Jeremy explained that it is still quite common for people to associate Ordnance Survey with our paper maps, and not realise the level of detail which is captured by the surveyor. He said: “Since 1986, the job has evolved massively over the years; to working with digital data on a pen tablet instead of film documents and Rotring pens, and using GPS/GNSS, together with other modern-day equipment. The information we capture on the ground is used to inform a wide variety of organisations, across both the private and public sector. The range of rich data we now collect has widened greatly – it is much more complex, including a whole host of attributes, such as addresses and road routing.”
Each surveyor manages their own bank of jobs; with various criteria enabling them prioritise workloads. There are different types of surveying jobs scheduled on the system, all deadline based, and flagged up at various intervals – and the hours spent in front of a computer varies, dependent on each individual job. The surveyors can view intelligence about sites, which has been gathered from various sources, such as local authorities and commercial organisations. Information is also added from the network of surveyors who can make observations out in the field. The combination of details enables the surveyor to prepare for a job, and have a full background of the site.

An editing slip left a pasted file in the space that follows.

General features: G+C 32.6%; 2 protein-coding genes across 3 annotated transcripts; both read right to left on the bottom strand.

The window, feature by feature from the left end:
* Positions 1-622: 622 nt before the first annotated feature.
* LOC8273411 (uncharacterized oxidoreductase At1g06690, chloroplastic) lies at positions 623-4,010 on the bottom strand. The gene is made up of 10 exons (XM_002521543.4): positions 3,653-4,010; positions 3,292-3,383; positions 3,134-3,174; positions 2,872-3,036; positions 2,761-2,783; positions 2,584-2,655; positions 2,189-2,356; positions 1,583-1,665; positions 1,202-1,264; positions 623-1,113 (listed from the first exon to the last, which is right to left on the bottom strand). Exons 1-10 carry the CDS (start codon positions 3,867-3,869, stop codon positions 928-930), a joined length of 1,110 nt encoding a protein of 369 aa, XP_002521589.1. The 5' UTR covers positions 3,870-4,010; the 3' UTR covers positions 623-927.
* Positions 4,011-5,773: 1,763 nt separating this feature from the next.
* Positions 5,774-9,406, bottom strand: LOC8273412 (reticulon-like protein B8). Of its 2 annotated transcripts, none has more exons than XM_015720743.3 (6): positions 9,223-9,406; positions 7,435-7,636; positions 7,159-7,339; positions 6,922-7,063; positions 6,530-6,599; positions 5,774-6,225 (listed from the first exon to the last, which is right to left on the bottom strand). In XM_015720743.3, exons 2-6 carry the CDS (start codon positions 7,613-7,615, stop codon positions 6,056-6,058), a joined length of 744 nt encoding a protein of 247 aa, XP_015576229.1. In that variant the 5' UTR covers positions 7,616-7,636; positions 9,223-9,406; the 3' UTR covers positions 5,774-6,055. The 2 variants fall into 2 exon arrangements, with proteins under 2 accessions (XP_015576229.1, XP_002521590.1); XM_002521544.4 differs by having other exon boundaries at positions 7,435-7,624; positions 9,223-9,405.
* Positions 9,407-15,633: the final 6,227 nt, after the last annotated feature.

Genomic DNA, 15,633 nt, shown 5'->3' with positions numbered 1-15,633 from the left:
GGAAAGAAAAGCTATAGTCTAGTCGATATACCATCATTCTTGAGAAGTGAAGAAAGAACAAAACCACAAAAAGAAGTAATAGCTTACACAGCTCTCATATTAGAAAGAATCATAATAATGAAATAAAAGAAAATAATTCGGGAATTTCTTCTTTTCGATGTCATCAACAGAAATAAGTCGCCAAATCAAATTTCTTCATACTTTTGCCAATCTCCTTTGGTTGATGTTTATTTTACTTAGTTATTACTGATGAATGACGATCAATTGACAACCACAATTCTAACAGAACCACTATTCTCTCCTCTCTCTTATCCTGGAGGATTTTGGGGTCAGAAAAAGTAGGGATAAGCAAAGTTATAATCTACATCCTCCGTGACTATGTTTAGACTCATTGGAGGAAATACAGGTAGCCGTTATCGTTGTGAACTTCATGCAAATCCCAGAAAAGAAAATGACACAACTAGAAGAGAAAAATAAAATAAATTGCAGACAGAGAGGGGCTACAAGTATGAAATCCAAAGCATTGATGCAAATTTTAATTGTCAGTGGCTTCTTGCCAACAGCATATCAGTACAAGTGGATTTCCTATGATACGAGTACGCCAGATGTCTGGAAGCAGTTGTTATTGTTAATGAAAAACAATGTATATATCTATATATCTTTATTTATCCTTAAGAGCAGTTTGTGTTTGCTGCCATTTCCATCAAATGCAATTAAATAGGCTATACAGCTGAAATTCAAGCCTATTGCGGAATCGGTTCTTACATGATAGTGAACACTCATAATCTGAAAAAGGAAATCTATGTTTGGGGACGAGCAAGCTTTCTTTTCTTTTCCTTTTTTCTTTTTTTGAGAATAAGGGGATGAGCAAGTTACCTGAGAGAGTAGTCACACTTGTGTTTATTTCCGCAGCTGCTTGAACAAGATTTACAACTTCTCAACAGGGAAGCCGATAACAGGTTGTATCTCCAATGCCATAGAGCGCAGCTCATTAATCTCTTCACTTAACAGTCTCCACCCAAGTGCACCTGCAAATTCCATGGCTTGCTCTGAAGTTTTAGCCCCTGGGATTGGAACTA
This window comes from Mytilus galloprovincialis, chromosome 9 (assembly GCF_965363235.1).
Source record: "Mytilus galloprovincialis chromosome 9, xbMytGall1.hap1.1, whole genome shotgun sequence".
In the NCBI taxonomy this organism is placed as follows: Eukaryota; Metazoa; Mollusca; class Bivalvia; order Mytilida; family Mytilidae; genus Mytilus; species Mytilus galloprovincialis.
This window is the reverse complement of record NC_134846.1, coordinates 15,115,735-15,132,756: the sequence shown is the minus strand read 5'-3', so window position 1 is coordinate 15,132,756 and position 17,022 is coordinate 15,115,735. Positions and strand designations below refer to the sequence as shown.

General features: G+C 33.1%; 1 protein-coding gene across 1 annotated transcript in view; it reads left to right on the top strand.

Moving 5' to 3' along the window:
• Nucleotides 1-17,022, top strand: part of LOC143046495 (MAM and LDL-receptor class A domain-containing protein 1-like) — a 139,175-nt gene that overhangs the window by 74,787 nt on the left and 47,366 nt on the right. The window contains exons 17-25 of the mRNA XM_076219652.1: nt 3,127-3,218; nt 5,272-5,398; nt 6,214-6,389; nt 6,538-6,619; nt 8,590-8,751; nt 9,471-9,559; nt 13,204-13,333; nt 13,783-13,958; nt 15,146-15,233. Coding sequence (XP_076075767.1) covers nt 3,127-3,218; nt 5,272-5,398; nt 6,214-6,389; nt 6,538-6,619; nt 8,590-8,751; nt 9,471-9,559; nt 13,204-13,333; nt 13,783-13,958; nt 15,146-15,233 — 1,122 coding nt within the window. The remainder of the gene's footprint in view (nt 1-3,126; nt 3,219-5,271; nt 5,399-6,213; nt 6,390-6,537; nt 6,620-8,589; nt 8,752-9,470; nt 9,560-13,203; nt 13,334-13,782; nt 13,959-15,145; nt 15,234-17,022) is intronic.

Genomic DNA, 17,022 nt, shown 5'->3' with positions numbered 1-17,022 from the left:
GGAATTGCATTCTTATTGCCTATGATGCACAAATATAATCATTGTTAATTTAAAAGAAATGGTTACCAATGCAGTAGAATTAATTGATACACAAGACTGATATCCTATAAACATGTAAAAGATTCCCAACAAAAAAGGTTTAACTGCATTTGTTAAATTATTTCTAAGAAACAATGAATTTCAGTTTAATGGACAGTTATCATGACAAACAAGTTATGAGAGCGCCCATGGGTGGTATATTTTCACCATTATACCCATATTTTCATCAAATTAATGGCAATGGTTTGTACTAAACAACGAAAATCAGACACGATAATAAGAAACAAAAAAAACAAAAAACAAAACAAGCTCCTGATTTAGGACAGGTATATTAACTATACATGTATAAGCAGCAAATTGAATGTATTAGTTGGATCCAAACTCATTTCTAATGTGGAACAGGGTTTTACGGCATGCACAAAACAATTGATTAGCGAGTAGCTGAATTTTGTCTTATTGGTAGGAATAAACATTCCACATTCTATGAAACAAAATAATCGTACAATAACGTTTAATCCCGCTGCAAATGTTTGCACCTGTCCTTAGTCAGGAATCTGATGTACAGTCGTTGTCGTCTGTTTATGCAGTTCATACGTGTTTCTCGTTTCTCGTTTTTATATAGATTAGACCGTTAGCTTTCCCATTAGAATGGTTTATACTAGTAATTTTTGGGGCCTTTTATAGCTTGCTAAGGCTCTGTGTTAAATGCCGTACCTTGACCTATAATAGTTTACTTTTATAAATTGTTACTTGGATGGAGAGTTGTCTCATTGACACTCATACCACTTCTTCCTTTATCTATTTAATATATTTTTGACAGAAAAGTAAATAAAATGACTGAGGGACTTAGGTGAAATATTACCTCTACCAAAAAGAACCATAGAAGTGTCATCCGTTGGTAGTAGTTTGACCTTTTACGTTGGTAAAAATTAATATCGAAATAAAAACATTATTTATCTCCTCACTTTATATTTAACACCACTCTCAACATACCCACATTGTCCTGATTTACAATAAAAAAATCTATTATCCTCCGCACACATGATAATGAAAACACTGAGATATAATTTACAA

In celebration of its 40th anniversary this year, Hampshire’s Marwell Wildlife is bringing a world-class mass public art event to Southampton.
The Go! Rhinos event, will take place in the city over a 10-week period this summer. Southampton will be the home to a herd of sponsored rhino sculptures, which will be placed at various locations across the city centre to form a rhino trail.
Various organisations will be sponsoring the rhino sculptures, and the rhinos will be decorated by local professional artists, providing a unique design on each piece – part of the fun will be following the trail and choosing your favourite rhino!